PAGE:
ALSO, HIGHLY COMMENDED
On top of Joe’s selections, here are a handful of other books that our contributors think are worth your attention…
Amy Poehler – “Yes Please”
If you can get the Amy Poehler audio book, do it. So. Fucking. Funny. Jack Colwell
Lee Markham – “The Knife”
It’s a gritty, ferocious and angry indictment of social inequality and institutional neglect in 21st Century Britain. It also happens to be the best vampire story since ‘Let The Right One In’ and a bleak and bloody antidote to the romanticised prettification of the vampire myth popularised by ‘Twilight’, ‘The Vampire Diaries’ and other toothless, teen oriented nonsense. ‘The Knife’ is clearly inspired by real life events with obvious nods to the Baby P case, the Damilola Taylor murder and the London riots of 2011 and in the wrong hands it could have been crass and exploitative. Markham does an excellent job of using these real life tragedies to drive a story fuelled by outrage at the original events. ‘The Knife’ is definitely one for your must-read list and is part of an exciting new approach to storytelling and publishing. Neil Martin
Tara Moss -“ The Fictional Woman”
I have only managed to read one new release this year due to my intense final year of studies, but after my usual Monday night religious activity of watching Q&A, I was introduced to the eloquent, intelligent and obviously beautiful Tara Moss. Her book ‘The Fictional Woman’ (which I went out to buy not long after watching her appearance on the programme) is an intense biography/social exploration of how discrimination and stereotypes have been placed on her as a model turned crime fiction writer. She also looks at statistics, backs up all of her statements in the most modest of manners. She is not out to attack the patriarchy with aggression, she is out to educate and bring everyone to that level of understanding. Quite like a ‘try walking in her shoes’ mentality. Tara has stayed strong as a woman through all the years of ghost writing accusations and the typical commentary/reviews like ‘wow, a model can actually have brains’. Melissa Barrass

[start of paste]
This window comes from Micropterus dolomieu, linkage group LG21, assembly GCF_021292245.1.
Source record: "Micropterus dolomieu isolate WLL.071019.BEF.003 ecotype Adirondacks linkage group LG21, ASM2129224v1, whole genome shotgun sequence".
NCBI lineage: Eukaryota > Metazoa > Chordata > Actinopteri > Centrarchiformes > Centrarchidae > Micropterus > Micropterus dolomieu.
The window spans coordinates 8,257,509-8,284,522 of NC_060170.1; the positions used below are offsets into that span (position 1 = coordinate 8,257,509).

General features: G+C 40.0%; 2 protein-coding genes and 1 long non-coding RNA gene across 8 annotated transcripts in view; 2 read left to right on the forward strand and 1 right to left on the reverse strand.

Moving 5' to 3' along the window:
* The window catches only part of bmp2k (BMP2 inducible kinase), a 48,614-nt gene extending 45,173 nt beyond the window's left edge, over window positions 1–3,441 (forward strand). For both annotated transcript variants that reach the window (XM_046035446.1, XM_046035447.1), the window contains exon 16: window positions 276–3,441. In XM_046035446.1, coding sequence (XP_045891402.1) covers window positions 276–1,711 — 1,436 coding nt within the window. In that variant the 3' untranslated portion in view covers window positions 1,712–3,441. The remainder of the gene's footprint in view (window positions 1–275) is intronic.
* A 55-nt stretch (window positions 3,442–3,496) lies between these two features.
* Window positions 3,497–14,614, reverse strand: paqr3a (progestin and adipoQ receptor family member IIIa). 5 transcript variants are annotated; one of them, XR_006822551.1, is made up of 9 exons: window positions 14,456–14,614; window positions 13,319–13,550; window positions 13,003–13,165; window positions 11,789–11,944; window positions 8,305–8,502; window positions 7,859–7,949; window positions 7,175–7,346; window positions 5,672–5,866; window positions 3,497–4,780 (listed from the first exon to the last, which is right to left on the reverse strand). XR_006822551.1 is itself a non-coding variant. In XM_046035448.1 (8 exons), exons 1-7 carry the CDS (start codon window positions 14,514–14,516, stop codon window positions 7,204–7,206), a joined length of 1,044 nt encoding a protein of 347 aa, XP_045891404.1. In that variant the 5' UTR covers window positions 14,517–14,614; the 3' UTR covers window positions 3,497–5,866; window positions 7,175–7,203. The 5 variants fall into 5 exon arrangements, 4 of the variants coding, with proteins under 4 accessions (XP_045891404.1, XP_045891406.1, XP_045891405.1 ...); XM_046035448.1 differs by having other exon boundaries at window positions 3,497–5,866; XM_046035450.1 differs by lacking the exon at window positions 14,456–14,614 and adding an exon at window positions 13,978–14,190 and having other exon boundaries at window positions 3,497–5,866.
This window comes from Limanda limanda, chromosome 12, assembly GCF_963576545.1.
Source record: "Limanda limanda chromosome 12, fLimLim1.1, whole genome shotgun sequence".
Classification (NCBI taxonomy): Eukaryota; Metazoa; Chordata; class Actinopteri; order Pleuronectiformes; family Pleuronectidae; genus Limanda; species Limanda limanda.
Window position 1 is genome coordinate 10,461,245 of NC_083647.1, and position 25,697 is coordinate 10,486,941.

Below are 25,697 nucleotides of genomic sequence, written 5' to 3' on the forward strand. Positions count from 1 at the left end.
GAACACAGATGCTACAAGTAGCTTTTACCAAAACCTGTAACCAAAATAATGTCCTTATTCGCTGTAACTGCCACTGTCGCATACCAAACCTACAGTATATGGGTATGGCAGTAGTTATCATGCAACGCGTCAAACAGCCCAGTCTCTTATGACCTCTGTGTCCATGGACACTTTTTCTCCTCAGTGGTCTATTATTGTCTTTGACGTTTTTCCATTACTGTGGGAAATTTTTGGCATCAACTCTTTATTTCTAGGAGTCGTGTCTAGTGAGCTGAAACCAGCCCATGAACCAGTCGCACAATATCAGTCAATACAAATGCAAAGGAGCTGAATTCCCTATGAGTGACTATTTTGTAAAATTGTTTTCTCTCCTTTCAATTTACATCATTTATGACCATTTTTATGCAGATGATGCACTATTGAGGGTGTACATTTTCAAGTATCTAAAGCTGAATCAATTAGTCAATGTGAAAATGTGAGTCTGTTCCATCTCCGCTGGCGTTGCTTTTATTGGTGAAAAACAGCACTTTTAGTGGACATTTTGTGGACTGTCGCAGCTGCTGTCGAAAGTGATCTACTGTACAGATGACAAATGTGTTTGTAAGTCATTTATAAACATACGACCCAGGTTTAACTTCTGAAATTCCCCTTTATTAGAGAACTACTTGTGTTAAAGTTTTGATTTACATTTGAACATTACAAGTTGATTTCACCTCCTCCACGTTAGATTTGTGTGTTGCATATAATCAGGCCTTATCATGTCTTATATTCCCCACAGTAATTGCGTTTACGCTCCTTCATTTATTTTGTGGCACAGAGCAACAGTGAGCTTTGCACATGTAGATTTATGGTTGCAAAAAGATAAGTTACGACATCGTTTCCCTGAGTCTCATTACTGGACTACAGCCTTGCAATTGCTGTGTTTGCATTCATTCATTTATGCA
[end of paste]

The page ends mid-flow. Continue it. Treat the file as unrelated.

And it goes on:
JB Morrison – “The Extra Ordinary Life of Frank Derrick Age 81”
Morrison’s tale is one of loneliness and friendship. Of age and youth. Of weakness and strength. Frank is funny but sad, kind but cantankerous, strong but scared, furiously independent but desperately lonely. The tone of the story is typical of Morrison’s wry but sympathetic take on the world and his observational humour is beautifully gentle, as you would perhaps expect from a story about an 81-year-old man with a broken toe. Clever repeated gags and subtle pay-offs punctuate what is, essentially, an everyday tale of growing old. The narrative brilliantly depicts the frustration of trying to fill endless, humdrum days with an active mind but a body that refuses to work anymore. There’s a lot of Frank Derrick within our parents and grandparents and, some day, there will be within ourselves. This sweet, sad, truthful, very funny, life-affirming and uplifting story serves as a reminder that, ultimately, life is for the living, whether you are 18 or 81. Bobby Townsend
Christos Tsiolkas – “Merciless Gods”
While sex, profanity and drug use pepper the pages without restraint, there’s also love, beauty and compassion reflected in the lives of the couples and families in these stories. One of the strengths of this collection is that Tsiolkas manages to dilute highly political, racial and gendered perspectives through the subjective and contrasting view of his characters. If you’re after a powerful Australian voice that reflects the realities of an alternate Australia not often depicted in our mainstream channels – one that pushes back on the hetero white male-dominated world view, one that admits to the racism and prejudice still rife – then Merciless Gods will deliver. Catherine Mah
Top Ten by Joe Haddow. Additional material by Jack Colwell, Melissa Barrass, Catherine Mah, Neil Martin and Bobby Townsend.